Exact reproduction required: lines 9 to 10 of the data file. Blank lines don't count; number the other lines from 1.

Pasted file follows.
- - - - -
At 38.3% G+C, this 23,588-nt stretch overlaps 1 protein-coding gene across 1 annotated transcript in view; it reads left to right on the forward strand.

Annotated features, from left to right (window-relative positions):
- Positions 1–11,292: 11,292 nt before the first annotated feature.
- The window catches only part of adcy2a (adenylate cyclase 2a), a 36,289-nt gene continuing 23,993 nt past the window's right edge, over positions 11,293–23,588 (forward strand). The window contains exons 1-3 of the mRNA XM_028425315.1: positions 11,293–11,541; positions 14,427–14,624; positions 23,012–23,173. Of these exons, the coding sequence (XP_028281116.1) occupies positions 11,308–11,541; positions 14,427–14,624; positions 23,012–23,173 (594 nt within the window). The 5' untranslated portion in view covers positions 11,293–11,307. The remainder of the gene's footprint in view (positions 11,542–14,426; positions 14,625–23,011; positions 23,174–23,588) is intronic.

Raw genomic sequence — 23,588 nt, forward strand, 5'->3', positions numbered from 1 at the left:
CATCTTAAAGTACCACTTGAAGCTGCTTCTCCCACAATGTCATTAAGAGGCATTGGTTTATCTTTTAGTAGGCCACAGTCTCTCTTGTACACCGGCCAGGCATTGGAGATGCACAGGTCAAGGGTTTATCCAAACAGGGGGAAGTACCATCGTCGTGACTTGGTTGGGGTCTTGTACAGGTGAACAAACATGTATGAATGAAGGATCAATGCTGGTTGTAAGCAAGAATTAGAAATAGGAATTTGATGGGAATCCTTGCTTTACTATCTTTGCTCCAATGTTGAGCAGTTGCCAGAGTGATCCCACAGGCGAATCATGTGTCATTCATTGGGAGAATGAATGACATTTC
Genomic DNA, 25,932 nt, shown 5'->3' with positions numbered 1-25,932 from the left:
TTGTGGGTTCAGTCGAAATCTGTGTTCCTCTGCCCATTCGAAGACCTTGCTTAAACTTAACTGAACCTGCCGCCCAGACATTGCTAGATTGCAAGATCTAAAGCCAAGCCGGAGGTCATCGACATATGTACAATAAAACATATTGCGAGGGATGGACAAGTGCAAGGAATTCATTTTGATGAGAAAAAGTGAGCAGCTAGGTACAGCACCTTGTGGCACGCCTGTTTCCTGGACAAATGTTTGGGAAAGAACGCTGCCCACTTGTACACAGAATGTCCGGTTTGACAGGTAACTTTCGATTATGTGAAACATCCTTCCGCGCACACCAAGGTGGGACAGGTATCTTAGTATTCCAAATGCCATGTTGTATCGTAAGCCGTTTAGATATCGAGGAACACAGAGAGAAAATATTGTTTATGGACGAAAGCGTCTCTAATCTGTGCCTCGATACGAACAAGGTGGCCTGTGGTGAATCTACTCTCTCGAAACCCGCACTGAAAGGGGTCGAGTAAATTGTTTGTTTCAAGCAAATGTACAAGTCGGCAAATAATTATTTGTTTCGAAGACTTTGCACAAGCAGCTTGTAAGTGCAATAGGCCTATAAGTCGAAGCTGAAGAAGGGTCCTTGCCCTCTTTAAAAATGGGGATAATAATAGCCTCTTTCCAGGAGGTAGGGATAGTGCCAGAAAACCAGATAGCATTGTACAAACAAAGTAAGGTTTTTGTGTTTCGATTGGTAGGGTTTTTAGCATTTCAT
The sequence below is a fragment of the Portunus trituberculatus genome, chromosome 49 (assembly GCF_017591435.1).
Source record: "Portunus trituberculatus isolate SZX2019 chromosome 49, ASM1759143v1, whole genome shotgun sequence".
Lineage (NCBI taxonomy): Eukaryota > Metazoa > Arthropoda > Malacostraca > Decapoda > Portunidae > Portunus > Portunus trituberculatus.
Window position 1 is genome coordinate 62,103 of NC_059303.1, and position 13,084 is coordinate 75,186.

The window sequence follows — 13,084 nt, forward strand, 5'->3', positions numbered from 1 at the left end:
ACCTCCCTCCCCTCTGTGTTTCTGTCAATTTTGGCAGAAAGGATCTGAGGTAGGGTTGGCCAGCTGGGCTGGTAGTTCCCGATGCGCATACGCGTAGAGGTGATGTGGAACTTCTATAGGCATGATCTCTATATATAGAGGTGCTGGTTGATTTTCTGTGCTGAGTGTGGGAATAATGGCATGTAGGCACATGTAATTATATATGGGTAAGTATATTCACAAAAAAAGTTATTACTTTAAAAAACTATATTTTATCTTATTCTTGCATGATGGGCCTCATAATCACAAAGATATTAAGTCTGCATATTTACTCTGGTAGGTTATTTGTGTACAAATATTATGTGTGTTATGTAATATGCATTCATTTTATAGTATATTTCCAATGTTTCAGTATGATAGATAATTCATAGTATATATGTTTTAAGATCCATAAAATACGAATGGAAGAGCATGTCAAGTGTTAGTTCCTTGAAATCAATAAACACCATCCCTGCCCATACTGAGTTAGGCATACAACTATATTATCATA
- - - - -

The sequence below is a fragment of the Portunus trituberculatus genome, chromosome 49 (assembly GCF_017591435.1).
Source record: "Portunus trituberculatus isolate SZX2019 chromosome 49, ASM1759143v1, whole genome shotgun sequence".